• Turn on (or restart) your Mac, and hold down the Command and R keys while it’s on – this will put your PC into recovery mode
  • Log in to your account (if necessary) and click Disk Utility
  • Select the hard disk you want to erase and click the Erase button
  • Click Security Options and select how carefully you want to erase the drive. Most people will be fine with choosing the second option, which writes twice over all your saved data
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For hard drives inside a computer not working

If one of the computers you’re looking to dispose of isn’t running responsibly, it may be better suited for a trip to a recycling facility than an eBay buyer. But just because the thing isn’t working doesn’t mean that personal data stored on your hard drive has already been lost for ages.

We’ll have to do something about it. The first step is to access the hard drive itself.

For folks familiar with the inside of a PC—or anyone eager to get around there—one way is to open up the PC and grab your hard drive. Don’t worry: this is often a lot easier than it sounds.

Most desktop computers can open quickly, and assuming there’s no set of parts in the way, disconnecting the hard drive shouldn’t involve much more than unplugging some cables and removing the bracket. This process can be more complicated for laptops, so it’s a good idea to search for a repair guide or YouTube tutorial for your specific model before you get started.

Once you are able to free the hard drive from its metal prison, use a USB drive enclosure or a docking station to physically connect it to another computer, where you can use the previously mentioned software tools to erase it responsibly.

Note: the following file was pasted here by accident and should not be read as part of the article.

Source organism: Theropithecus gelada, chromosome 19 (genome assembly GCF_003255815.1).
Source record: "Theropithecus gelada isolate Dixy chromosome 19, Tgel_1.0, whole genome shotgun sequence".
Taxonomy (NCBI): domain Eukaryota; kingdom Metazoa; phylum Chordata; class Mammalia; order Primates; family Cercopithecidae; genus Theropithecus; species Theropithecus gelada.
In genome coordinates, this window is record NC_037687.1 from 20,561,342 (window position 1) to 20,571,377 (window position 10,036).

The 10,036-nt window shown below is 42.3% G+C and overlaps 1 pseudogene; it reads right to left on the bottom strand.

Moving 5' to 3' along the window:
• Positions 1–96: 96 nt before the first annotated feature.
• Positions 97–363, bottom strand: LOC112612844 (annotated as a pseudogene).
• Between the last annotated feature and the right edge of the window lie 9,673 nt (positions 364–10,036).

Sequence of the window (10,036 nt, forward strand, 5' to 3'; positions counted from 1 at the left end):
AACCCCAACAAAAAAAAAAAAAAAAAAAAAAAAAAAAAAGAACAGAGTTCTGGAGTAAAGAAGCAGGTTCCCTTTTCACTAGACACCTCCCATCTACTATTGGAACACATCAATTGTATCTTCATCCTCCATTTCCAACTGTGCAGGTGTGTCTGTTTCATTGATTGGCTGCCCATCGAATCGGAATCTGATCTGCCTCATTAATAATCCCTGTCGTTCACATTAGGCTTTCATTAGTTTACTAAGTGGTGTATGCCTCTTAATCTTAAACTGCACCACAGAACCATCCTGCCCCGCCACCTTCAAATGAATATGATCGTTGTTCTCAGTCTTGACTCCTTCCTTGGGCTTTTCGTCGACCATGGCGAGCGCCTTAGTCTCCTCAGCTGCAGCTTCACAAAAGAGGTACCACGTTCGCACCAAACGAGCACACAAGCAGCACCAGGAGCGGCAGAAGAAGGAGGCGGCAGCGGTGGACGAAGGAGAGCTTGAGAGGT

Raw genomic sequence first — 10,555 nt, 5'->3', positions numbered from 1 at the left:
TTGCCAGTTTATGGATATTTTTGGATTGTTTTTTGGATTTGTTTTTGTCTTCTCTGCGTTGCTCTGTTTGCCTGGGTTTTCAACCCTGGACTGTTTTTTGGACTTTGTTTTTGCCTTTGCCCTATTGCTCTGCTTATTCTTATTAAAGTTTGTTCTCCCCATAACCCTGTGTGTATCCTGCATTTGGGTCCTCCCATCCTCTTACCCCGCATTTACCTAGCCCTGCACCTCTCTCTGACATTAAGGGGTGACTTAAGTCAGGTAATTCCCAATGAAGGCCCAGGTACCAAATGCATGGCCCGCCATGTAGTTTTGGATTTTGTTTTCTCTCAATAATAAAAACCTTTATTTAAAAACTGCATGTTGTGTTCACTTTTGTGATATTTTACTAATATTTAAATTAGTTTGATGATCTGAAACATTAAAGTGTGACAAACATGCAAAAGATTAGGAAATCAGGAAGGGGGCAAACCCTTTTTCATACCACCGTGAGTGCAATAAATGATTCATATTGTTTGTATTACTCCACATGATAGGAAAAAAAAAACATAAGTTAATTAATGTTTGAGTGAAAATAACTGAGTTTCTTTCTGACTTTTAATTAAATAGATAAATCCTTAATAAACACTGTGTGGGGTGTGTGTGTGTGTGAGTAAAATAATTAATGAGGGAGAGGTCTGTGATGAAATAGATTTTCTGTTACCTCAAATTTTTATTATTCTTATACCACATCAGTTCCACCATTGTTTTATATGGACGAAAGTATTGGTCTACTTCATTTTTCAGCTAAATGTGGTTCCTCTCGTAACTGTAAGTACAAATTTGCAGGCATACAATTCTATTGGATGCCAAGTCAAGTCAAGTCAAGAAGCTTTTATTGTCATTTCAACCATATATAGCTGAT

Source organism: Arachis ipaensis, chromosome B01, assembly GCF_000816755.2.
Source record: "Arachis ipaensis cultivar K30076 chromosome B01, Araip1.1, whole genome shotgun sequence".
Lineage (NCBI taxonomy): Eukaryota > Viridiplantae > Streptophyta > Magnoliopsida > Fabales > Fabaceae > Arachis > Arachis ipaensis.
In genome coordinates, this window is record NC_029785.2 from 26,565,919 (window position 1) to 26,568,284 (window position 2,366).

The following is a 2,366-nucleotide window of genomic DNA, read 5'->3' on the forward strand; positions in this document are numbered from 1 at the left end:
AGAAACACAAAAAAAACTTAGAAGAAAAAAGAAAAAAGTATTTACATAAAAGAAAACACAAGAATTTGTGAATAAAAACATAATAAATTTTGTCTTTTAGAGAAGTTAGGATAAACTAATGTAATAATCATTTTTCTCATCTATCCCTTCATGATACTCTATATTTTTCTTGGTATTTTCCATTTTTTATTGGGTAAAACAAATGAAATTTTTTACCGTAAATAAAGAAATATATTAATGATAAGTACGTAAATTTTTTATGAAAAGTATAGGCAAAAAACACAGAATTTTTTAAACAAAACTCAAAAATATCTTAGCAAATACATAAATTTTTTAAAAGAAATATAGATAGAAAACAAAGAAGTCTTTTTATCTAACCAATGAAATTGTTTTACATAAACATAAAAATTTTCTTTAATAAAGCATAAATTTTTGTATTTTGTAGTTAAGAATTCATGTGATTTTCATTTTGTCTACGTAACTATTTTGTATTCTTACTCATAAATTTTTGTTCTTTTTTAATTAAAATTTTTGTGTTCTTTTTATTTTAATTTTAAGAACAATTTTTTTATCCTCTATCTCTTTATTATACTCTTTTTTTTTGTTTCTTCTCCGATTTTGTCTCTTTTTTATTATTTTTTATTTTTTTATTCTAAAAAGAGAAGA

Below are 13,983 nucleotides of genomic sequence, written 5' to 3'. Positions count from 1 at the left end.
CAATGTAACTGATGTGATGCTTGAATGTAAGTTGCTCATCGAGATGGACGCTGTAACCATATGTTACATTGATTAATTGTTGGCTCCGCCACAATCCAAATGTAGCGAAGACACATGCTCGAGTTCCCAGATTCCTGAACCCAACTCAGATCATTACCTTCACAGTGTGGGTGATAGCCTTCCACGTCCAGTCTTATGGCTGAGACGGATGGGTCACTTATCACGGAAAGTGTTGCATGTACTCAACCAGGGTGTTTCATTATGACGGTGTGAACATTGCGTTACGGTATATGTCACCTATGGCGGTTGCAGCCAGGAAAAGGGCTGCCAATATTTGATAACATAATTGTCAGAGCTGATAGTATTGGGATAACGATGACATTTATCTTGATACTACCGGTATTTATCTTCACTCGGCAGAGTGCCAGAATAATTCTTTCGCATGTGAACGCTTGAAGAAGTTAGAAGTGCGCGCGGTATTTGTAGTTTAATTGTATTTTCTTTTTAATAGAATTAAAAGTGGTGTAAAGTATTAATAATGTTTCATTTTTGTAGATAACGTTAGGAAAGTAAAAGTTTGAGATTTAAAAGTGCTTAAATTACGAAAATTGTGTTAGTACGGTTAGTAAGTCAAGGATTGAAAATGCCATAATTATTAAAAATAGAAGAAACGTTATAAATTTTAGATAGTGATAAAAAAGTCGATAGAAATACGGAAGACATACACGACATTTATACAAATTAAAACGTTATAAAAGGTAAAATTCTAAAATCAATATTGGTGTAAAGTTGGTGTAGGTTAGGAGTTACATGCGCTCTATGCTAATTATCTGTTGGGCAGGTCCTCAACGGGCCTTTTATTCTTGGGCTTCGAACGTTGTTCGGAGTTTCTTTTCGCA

If that sounds like a pain, there’s always an easy way: You can take your device to a local repair shop where they can eject the hard drive in just moments. (for all she has quirksYelp is a handy place to start looking for these stores.) Maybe they can also scan them safely too, which will save you more time.

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office space approach

There is also the low-tech approach – some would say more therapeutic. If you can actually remove the old hard drive from a computer that you plan to recycle anyway, take the drive outside and apply a liberal dose of the hammer to it. A rock from your garden will work as well, as with a drill using a drill to make four or five large holes around the center of the hardwood.

Really, go with Everything is true When the name of the game causes some damage similar to Office Space. (Just don’t forget the safety glasses.)

“If you’re going to throw it in the trash anyway, be sure to knock it down,” Arrieta said. “Why don’t you enjoy it?”

Specifically, what we’re trying to do here is magnetically corrupt the drive platters, the rotating disks on which our data is placed. Destroying these dishes won’t always make your data completely unrecoverable, but it does make salvaging any of that information more difficult than it’s worth in all but the most extreme cases. (If you’re sticking to, say, government secrets, you’d better shred your entire drive.)

Once you’ve had your fun, don’t just throw that drive in the trash—find a local e-waste facility and drop their bodies there.